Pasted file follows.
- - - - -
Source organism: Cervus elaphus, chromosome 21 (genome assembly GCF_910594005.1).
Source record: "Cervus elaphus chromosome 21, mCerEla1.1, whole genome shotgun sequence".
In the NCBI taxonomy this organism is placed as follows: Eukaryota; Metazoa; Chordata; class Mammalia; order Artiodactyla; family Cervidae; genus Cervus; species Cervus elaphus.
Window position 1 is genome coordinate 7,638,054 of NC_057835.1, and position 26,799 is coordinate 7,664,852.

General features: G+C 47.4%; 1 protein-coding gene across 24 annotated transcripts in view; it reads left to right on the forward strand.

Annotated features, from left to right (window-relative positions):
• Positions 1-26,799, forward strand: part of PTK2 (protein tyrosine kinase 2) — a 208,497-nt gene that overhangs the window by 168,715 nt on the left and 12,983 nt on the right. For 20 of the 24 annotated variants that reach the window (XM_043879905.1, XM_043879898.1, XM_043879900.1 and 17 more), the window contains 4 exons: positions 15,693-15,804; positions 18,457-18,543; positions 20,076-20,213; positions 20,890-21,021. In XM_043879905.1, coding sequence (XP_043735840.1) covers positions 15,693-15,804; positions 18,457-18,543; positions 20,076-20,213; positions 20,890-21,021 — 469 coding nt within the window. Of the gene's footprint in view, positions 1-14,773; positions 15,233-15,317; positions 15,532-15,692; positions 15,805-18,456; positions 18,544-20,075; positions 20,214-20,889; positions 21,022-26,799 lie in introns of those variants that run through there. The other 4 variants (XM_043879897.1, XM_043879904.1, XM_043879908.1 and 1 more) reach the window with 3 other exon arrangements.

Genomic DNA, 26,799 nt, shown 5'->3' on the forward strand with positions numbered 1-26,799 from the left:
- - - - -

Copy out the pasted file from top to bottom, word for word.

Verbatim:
Source organism: Cervus elaphus, chromosome 21 (genome assembly GCF_910594005.1).
Source record: "Cervus elaphus chromosome 21, mCerEla1.1, whole genome shotgun sequence".
In the NCBI taxonomy this organism is placed as follows: Eukaryota; Metazoa; Chordata; class Mammalia; order Artiodactyla; family Cervidae; genus Cervus; species Cervus elaphus.
Window position 1 is genome coordinate 7,638,054 of NC_057835.1, and position 26,799 is coordinate 7,664,852.

General features: G+C 47.4%; 1 protein-coding gene across 24 annotated transcripts in view; it reads left to right on the forward strand.

Annotated features, from left to right (window-relative positions):
• Positions 1-26,799, forward strand: part of PTK2 (protein tyrosine kinase 2) — a 208,497-nt gene that overhangs the window by 168,715 nt on the left and 12,983 nt on the right. For 20 of the 24 annotated variants that reach the window (XM_043879905.1, XM_043879898.1, XM_043879900.1 and 17 more), the window contains 4 exons: positions 15,693-15,804; positions 18,457-18,543; positions 20,076-20,213; positions 20,890-21,021. In XM_043879905.1, coding sequence (XP_043735840.1) covers positions 15,693-15,804; positions 18,457-18,543; positions 20,076-20,213; positions 20,890-21,021 — 469 coding nt within the window. Of the gene's footprint in view, positions 1-14,773; positions 15,233-15,317; positions 15,532-15,692; positions 15,805-18,456; positions 18,544-20,075; positions 20,214-20,889; positions 21,022-26,799 lie in introns of those variants that run through there. The other 4 variants (XM_043879897.1, XM_043879904.1, XM_043879908.1 and 1 more) reach the window with 3 other exon arrangements.

Genomic DNA, 26,799 nt, shown 5'->3' on the forward strand with positions numbered 1-26,799 from the left: